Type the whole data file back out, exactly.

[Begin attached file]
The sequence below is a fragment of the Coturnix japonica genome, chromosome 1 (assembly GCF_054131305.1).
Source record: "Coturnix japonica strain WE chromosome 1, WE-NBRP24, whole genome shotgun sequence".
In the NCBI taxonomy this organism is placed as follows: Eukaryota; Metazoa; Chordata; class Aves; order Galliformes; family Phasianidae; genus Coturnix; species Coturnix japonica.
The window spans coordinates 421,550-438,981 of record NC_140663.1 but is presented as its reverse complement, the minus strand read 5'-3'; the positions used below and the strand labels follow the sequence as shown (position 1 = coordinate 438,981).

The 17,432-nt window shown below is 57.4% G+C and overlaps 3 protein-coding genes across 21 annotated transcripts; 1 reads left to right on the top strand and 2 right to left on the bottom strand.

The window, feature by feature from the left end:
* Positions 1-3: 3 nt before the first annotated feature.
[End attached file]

The sequence below is a fragment of the Coturnix japonica genome, chromosome 1 (assembly GCF_054131305.1).
Source record: "Coturnix japonica strain WE chromosome 1, WE-NBRP24, whole genome shotgun sequence".
In the NCBI taxonomy this organism is placed as follows: Eukaryota; Metazoa; Chordata; class Aves; order Galliformes; family Phasianidae; genus Coturnix; species Coturnix japonica.
The window spans coordinates 421,550-438,981 of record NC_140663.1 but is presented as its reverse complement, the minus strand read 5'-3'; the positions used below and the strand labels follow the sequence as shown (position 1 = coordinate 438,981).

The 17,432-nt window shown below is 57.4% G+C and overlaps 3 protein-coding genes across 21 annotated transcripts; 1 reads left to right on the top strand and 2 right to left on the bottom strand.

The window, feature by feature from the left end:
* Positions 1-3: 3 nt before the first annotated feature.